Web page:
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The National Register of Historic Places was created in 1966 as a part of the National Historic Preservation Act. The intent of the National Register is to recognize and to record those properties that are significant in our country's history on the national, state, or local level. Starting on October 15, 1966, with the listing of twelve properties previously designated National Historic Landmarks, 1,236 Oklahoma properties had been listed in the National Register by December 31, 2013. These listings represent the broad patterns of Oklahoma history.

Recognized properties can include buildings, structures, objects, and historic and archaeological sites and districts. From the Spiro Mounds group near Poteau to Camp Nichols near Wheeless, from the Nellie Johnstone Number One Oil Well in Bartlesville to the Bruce Goff–designed Bavinger House in Norman, the National Register recognizes those places that represent the span of human occupation in Oklahoma. These properties have been recognized as being significant in the history of the nation, such as the Guthrie Historic District, also a National Historic Landmark (NR 74001664), of the state, such as the Arcadia Route 66 Roadbed (NR 99001424), or of the local community, such as the Hotel Cherokee (Cherokee, Alfalfa County, NR 98000200), and Bridge Number 18 at Rock Creek (near Sapulpa, Creek County, NR 95000031).

Properties are listed in the National Register because they are significant in one or more areas. They may be associated with a significant event, such as the Honey Springs Battlefield (NR 70000848) or with a significant person, such as Tulsa's Cosden Building (NR 70002027). They may embody distinctive characteristics, reflecting a style, type, or period of construction, such as the Oklahoma State Capitol (NR 76001572), significant as an example of the work of architect Solomon Layton. A property may have or be likely to yield information important in prehistory or history, such as the Pine Creek Mound Group (McClain County, NR 74002194). Above all, a property must have a high degree of integrity in order to be listed in the National Register. Its current appearance must reflect its historic significance. Although there are exceptions, a property must be at least fifty years old to be listed in the National Register.

Beyond prestige, National Register listing has other tangible benefits. It provides a guide to help federal, state, and local governments in planning activities. It allows for a review of federally assisted undertakings that might affect the property. It brings greater recognition to our nation's cultural resources, enabling citizens and private and governmental groups to acknowledge and to protect and sustain a shared heritage.

Through National Register–level documentation a vast store of information relating to Oklahoma's heritage has been accumulated. A National Register nomination consists of an extensive physical description of the property and a detailed analysis of its historic significance. A bibliography is provided, citing the sources of information the nomination preparer used in establishing the significance of the property. Archivally stable black-and-white photographs are taken of the nominated property to document its physical characteristics and to help identify its character-defining aspects.

After a property is documented, it is reviewed by the State Historic Preservation Review Committee, composed of experts in the fields of history, archaeology, and architecture. If the nomination has merit, it is passed on to the Keeper of the Register in Washington, D.C. A copy of the nomination, photographs, and requisite maps are sent to the National Register offices, a section of the Department of the Interior. A second set of documentation, accessible by the public for research or informational purposes, is kept at the Oklahoma Historical Society's State Historic Preservation Office.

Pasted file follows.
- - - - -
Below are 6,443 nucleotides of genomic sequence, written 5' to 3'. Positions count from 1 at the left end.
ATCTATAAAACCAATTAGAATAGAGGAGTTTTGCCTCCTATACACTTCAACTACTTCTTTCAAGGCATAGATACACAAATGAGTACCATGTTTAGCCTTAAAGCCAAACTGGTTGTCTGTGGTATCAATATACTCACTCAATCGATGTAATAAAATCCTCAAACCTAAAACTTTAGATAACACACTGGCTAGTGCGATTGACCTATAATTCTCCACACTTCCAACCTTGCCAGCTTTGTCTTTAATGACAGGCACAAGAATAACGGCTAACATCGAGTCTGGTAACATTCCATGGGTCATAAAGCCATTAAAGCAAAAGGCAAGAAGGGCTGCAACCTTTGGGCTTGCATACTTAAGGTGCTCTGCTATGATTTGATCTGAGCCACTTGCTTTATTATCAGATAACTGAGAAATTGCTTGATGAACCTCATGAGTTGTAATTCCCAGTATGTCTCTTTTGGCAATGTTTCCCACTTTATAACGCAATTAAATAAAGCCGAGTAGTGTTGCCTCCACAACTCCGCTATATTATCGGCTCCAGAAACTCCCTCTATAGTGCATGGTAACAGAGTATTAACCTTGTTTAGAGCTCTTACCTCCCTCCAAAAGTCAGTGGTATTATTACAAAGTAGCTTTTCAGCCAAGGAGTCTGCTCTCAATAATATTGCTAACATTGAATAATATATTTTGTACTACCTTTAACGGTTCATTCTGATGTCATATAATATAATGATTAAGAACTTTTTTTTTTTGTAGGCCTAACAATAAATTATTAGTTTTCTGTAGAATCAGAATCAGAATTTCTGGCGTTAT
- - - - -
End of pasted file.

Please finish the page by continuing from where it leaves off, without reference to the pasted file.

A number of listed properties have fallen victim to neglect or destruction. Often, the National Register document is the only record remaining that recognizes the significance of a lost property. As a part of the documentation process, primary and secondary sources of information are identified that place a property in a historic context and establish its significance. The National Register of Historic Places provides a permanent record of those Oklahoma places that are significant in the state's history. It brings recognition to those places and helps to preserve and protect them for future generations.

Jim Gabbert

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Twentieth Century

Learn More

Gail Greenberg, A Comprehensive Guide for Listing a Building in the National Register of Historic Places (N.p.: Lucid Press, 1996).

Fay Metcalf, Teaching with Historic Places (Washington, D.C.: Preservation Press, 1992).

National Register of Historic Places, 1966 to 1994: Cumulative List through January 1, 1994 (Washington, D.C.: Preservation Press, 1994).

Oklahoma's National Register Handbook (Oklahoma City: Oklahoma Historical Society, 2013).

Related Resources

Arcadia Route 66 Roadbed, National Register of Historic Places
Bridge No. 18 at Rock Creek, National Register of Historic Places
Guthrie Historic District and Guthrie Historic Landmark District, National Register of Historic Places
Honey Springs Battlefield, National Register of Historic Places
Hotel Cherokee, National Register of Historic Places
Oklahoma State Capitol, National Register of Historic Places


The following (as per The Chicago Manual of Style, 17th edition) is the preferred citation for articles:
Jim Gabbert, “National Register of Historic Places,” The Encyclopedia of Oklahoma History and Culture, https://www.okhistory.org/publications/enc/entry?entry=NA012.

Published January 15, 2010

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